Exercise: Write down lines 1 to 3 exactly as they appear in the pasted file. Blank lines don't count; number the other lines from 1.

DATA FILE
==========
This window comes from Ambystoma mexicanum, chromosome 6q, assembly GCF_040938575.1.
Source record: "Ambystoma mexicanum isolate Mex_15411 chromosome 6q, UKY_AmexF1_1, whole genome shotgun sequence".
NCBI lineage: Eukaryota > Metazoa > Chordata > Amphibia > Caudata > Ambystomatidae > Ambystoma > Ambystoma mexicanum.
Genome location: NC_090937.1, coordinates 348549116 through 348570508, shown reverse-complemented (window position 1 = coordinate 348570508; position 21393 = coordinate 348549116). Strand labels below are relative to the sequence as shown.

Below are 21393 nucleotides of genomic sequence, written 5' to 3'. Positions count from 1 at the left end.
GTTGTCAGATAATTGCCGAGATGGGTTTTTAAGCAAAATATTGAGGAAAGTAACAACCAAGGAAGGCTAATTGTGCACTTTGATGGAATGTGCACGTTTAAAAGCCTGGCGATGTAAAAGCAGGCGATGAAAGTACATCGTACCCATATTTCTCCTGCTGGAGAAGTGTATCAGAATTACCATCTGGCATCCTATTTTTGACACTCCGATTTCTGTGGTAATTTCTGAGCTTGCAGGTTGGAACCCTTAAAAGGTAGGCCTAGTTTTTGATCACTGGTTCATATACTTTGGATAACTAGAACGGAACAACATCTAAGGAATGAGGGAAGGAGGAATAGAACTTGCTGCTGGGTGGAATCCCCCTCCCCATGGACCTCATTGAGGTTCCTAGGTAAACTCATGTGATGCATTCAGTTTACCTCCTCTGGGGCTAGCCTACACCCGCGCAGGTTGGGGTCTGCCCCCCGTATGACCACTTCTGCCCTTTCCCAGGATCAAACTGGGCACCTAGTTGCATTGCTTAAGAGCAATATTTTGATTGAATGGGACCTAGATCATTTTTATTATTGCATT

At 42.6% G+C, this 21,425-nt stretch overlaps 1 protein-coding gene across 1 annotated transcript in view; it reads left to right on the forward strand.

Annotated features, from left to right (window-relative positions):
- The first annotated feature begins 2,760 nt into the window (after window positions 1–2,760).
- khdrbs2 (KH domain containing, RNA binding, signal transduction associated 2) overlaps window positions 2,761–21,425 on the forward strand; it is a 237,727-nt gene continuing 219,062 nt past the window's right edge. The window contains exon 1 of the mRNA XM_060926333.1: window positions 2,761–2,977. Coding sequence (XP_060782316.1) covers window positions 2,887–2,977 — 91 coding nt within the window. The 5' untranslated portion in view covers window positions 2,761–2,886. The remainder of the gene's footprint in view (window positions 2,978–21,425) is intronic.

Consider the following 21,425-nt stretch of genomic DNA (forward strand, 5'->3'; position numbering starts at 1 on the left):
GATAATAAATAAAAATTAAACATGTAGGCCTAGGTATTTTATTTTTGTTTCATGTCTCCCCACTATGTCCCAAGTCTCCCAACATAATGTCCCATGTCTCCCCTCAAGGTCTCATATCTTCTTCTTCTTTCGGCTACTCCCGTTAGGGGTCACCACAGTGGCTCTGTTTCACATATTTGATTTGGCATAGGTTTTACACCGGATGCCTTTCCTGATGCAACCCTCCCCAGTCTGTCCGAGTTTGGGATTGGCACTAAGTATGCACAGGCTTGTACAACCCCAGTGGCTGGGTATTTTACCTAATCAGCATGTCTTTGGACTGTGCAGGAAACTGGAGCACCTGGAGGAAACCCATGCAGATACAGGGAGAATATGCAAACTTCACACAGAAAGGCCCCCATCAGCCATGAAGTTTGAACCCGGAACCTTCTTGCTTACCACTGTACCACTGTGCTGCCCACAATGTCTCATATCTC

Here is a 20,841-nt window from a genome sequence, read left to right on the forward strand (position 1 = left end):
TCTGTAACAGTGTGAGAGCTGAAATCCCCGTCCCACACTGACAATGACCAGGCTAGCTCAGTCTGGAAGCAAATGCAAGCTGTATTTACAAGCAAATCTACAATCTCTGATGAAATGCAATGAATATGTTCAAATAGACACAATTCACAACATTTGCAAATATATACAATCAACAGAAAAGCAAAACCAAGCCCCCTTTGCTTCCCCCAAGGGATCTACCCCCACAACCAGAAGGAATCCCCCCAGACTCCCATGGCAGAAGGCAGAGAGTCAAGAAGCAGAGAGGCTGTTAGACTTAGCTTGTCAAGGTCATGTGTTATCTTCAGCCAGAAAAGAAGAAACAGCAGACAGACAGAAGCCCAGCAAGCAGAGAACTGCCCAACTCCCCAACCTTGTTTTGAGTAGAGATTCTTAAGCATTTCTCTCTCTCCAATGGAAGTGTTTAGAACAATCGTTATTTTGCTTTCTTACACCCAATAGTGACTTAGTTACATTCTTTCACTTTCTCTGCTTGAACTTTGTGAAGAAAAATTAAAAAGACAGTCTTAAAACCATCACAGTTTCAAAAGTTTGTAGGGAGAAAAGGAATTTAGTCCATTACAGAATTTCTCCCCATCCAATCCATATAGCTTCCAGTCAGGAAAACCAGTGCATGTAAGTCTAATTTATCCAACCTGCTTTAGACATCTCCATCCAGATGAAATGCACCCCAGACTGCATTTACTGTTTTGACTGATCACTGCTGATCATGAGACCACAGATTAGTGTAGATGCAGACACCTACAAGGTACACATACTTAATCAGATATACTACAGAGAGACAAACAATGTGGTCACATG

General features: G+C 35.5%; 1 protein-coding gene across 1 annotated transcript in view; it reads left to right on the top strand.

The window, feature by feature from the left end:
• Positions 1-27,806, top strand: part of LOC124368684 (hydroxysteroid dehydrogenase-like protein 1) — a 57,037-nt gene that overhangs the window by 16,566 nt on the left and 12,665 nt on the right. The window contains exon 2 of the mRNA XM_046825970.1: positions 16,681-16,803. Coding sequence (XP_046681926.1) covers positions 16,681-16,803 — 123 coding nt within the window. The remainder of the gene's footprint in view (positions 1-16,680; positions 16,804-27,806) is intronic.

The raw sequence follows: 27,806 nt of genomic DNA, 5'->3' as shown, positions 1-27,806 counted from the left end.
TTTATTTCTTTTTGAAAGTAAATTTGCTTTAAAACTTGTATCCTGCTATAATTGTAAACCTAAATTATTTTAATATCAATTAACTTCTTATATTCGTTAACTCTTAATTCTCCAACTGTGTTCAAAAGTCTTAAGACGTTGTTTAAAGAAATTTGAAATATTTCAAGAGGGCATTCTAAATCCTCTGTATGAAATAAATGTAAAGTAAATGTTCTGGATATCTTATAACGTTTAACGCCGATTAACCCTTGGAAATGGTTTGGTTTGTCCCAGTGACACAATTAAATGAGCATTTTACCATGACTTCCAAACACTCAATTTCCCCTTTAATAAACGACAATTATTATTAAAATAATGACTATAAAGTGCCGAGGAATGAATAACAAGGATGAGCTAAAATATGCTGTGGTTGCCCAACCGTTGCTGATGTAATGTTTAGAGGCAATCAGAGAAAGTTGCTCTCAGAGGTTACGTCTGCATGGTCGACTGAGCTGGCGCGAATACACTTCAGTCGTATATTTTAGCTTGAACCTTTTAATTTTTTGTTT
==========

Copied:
This window comes from Ambystoma mexicanum, chromosome 6q, assembly GCF_040938575.1.
Source record: "Ambystoma mexicanum isolate Mex_15411 chromosome 6q, UKY_AmexF1_1, whole genome shotgun sequence".
NCBI lineage: Eukaryota > Metazoa > Chordata > Amphibia > Caudata > Ambystomatidae > Ambystoma > Ambystoma mexicanum.